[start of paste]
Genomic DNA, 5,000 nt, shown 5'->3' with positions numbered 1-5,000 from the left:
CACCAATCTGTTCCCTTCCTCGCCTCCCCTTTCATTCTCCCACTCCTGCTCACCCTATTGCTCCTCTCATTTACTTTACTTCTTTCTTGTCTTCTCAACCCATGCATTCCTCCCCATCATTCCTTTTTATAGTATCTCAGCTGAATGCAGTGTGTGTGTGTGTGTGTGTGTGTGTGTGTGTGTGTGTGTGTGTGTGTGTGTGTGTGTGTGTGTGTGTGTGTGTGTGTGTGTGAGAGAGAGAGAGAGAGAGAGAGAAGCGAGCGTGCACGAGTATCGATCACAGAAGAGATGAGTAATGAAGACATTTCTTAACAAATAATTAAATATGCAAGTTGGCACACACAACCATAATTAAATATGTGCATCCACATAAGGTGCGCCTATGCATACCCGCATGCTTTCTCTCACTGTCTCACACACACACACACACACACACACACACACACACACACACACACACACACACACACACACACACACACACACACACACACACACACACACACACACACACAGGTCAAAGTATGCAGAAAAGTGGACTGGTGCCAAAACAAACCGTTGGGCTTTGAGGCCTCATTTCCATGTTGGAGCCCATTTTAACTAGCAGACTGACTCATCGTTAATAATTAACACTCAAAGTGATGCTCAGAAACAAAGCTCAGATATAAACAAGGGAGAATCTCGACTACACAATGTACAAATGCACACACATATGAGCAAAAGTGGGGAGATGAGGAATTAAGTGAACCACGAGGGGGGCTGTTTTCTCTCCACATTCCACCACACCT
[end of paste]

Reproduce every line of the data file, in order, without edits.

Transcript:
Genomic DNA, 5,000 nt, shown 5'->3' with positions numbered 1-5,000 from the left:
CACCAATCTGTTCCCTTCCTCGCCTCCCCTTTCATTCTCCCACTCCTGCTCACCCTATTGCTCCTCTCATTTACTTTACTTCTTTCTTGTCTTCTCAACCCATGCATTCCTCCCCATCATTCCTTTTTATAGTATCTCAGCTGAATGCAGTGTGTGTGTGTGTGTGTGTGTGTGTGTGTGTGTGTGTGTGTGTGTGTGTGTGTGTGTGTGTGTGTGTGTGTGTGTGTGTGTGAGAGAGAGAGAGAGAGAGAGAGAAGCGAGCGTGCACGAGTATCGATCACAGAAGAGATGAGTAATGAAGACATTTCTTAACAAATAATTAAATATGCAAGTTGGCACACACAACCATAATTAAATATGTGCATCCACATAAGGTGCGCCTATGCATACCCGCATGCTTTCTCTCACTGTCTCACACACACACACACACACACACACACACACACACACACACACACACACACACACACACACACACACACACACACACACACACACACACACACACACACACAGGTCAAAGTATGCAGAAAAGTGGACTGGTGCCAAAACAAACCGTTGGGCTTTGAGGCCTCATTTCCATGTTGGAGCCCATTTTAACTAGCAGACTGACTCATCGTTAATAATTAACACTCAAAGTGATGCTCAGAAACAAAGCTCAGATATAAACAAGGGAGAATCTCGACTACACAATGTACAAATGCACACACATATGAGCAAAAGTGGGGAGATGAGGAATTAAGTGAACCACGAGGGGGGCTGTTTTCTCTCCACATTCCACCACACCT